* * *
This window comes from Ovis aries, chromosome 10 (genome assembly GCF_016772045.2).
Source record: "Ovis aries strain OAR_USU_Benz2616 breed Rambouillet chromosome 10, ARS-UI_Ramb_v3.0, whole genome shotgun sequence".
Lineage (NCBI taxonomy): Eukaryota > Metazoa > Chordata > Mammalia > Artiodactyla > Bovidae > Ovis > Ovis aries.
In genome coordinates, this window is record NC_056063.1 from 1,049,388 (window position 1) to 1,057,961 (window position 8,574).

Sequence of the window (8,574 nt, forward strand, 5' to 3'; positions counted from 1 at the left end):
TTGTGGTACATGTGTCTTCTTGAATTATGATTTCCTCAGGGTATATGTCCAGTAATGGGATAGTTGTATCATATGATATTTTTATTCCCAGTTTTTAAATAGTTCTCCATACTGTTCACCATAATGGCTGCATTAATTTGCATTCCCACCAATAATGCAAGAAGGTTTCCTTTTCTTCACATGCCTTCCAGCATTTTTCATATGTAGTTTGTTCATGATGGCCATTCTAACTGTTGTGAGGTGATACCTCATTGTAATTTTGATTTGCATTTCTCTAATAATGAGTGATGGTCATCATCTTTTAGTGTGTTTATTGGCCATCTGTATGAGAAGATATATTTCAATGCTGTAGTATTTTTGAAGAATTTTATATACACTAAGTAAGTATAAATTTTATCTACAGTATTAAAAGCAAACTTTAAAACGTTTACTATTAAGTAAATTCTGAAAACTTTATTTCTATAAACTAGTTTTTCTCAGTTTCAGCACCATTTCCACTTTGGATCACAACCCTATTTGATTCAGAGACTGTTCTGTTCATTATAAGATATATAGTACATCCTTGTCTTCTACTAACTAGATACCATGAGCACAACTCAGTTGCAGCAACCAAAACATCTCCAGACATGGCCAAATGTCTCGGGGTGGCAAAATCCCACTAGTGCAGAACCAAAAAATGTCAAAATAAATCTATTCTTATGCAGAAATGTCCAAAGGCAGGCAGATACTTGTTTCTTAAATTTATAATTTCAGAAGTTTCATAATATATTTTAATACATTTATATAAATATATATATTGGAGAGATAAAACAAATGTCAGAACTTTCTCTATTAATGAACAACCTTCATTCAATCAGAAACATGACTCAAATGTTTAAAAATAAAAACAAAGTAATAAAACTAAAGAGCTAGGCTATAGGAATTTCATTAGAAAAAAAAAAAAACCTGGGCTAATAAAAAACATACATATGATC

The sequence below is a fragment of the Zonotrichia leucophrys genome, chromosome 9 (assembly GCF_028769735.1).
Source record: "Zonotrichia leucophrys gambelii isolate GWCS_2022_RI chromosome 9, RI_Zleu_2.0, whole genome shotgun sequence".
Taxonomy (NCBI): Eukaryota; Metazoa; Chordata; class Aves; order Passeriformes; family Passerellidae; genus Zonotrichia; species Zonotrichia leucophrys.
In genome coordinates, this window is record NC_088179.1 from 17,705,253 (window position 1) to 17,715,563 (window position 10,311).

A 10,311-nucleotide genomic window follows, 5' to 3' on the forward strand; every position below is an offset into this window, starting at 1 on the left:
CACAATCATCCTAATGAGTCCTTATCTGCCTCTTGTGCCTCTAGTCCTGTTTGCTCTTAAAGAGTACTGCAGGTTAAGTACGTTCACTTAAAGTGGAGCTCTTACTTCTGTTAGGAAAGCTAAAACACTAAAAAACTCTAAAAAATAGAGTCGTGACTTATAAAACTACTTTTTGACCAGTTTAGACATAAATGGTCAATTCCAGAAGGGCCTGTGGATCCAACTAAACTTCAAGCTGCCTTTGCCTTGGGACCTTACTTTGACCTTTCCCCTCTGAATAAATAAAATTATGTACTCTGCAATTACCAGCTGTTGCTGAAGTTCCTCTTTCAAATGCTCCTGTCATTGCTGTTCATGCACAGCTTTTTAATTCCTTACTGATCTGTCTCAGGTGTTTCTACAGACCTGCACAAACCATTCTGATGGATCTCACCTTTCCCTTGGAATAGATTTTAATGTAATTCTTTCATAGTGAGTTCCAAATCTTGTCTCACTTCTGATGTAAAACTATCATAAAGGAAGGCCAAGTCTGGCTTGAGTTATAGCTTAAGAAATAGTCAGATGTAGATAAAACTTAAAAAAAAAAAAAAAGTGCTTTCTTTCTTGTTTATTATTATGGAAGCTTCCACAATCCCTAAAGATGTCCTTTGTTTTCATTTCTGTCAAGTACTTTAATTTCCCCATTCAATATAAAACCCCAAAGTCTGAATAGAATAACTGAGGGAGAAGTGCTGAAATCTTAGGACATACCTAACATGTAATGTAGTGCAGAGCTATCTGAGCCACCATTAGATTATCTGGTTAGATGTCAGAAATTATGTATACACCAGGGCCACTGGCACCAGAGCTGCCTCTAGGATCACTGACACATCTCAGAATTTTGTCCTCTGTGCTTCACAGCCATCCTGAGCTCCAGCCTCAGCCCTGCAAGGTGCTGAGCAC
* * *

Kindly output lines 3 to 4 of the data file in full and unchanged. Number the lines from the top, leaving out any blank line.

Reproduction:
Lineage (NCBI taxonomy): Eukaryota > Metazoa > Chordata > Mammalia > Artiodactyla > Bovidae > Ovis > Ovis aries.
In genome coordinates, this window is record NC_056063.1 from 1,049,388 (window position 1) to 1,057,961 (window position 8,574).